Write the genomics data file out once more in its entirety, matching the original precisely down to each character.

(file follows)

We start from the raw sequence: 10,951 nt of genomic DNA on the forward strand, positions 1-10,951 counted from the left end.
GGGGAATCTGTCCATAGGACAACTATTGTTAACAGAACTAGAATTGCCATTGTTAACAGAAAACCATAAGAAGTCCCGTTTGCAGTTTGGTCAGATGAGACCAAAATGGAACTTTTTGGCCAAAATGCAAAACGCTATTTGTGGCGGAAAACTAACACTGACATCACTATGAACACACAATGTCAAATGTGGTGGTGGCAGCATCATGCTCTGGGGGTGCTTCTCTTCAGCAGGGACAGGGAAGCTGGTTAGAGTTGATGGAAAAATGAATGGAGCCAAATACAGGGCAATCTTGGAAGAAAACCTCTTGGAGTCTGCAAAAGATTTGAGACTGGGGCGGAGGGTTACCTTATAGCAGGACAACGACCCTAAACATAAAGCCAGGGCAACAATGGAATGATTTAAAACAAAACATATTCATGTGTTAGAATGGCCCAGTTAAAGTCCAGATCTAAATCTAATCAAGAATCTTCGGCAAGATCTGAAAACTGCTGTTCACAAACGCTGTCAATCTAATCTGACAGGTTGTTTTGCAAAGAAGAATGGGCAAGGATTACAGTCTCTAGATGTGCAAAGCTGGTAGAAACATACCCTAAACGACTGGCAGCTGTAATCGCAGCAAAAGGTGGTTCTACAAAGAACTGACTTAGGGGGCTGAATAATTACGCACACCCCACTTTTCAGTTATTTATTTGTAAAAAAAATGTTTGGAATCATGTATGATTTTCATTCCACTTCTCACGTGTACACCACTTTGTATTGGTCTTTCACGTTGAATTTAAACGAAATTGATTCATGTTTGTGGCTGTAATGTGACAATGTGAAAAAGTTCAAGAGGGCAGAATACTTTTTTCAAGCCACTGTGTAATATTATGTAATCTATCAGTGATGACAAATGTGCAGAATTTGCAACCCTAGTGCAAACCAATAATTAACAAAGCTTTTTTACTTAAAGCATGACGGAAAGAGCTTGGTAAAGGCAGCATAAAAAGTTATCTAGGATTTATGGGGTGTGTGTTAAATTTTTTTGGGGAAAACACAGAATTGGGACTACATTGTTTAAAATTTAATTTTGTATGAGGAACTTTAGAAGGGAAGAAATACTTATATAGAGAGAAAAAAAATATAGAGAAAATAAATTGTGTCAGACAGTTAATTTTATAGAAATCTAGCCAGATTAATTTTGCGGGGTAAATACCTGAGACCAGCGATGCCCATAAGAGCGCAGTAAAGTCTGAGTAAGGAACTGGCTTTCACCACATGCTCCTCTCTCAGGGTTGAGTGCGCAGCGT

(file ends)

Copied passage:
We start from the raw sequence: 10,951 nt of genomic DNA on the forward strand, positions 1-10,951 counted from the left end.
GGGGAATCTGTCCATAGGACAACTATTGTTAACAGAACTAGAATTGCCATTGTTAACAGAAAACCATAAGAAGTCCCGTTTGCAGTTTGGTCAGATGAGACCAAAATGGAACTTTTTGGCCAAAATGCAAAACGCTATTTGTGGCGGAAAACTAACACTGACATCACTATGAACACACAATGTCAAATGTGGTGGTGGCAGCATCATGCTCTGGGGGTGCTTCTCTTCAGCAGGGACAGGGAAGCTGGTTAGAGTTGATGGAAAAATGAATGGAGCCAAATACAGGGCAATCTTGGAAGAAAACCTCTTGGAGTCTGCAAAAGATTTGAGACTGGGGCGGAGGGTTACCTTATAGCAGGACAACGACCCTAAACATAAAGCCAGGGCAACAATGGAATGATTTAAAACAAAACATATTCATGTGTTAGAATGGCCCAGTTAAAGTCCAGATCTAAATCTAATCAAGAATCTTCGGCAAGATCTGAAAACTGCTGTTCACAAACGCTGTCAATCTAATCTGACAGGTTGTTTTGCAAAGAAGAATGGGCAAGGATTACAGTCTCTAGATGTGCAAAGCTGGTAGAAACATACCCTAAACGACTGGCAGCTGTAATCGCAGCAAAAGGTGGTTCTACAAAGAACTGACTTAGGGGGCTGAATAATTACGCACACCCCACTTTTCAGTTATTTATTTGTAAAAAAAATGTTTGGAATCATGTATGATTTTCATTCCACTTCTCACGTGTACACCACTTTGTATTGGTCTTTCACGTTGAATTTAAACGAAATTGATTCATGTTTGTGGCTGTAATGTGACAATGTGAAAAAGTTCAAGAGGGCAGAATACTTTTTTCAAGCCACTGTGTAATATTATGTAATCTATCAGTGATGACAAATGTGCAGAATTTGCAACCCTAGTGCAAACCAATAATTAACAAAGCTTTTTTACTTAAAGCATGACGGAAAGAGCTTGGTAAAGGCAGCATAAAAAGTTATCTAGGATTTATGGGGTGTGTGTTAAATTTTTTTGGGGAAAACACAGAATTGGGACTACATTGTTTAAAATTTAATTTTGTATGAGGAACTTTAGAAGGGAAGAAATACTTATATAGAGAGAAAAAAAATATAGAGAAAATAAATTGTGTCAGACAGTTAATTTTATAGAAATCTAGCCAGATTAATTTTGCGGGGTAAATACCTGAGACCAGCGATGCCCATAAGAGCGCAGTAAAGTCTGAGTAAGGAACTGGCTTTCACCACATGCTCCTCTCTCAGGGTTGAGTGCGCAGCGT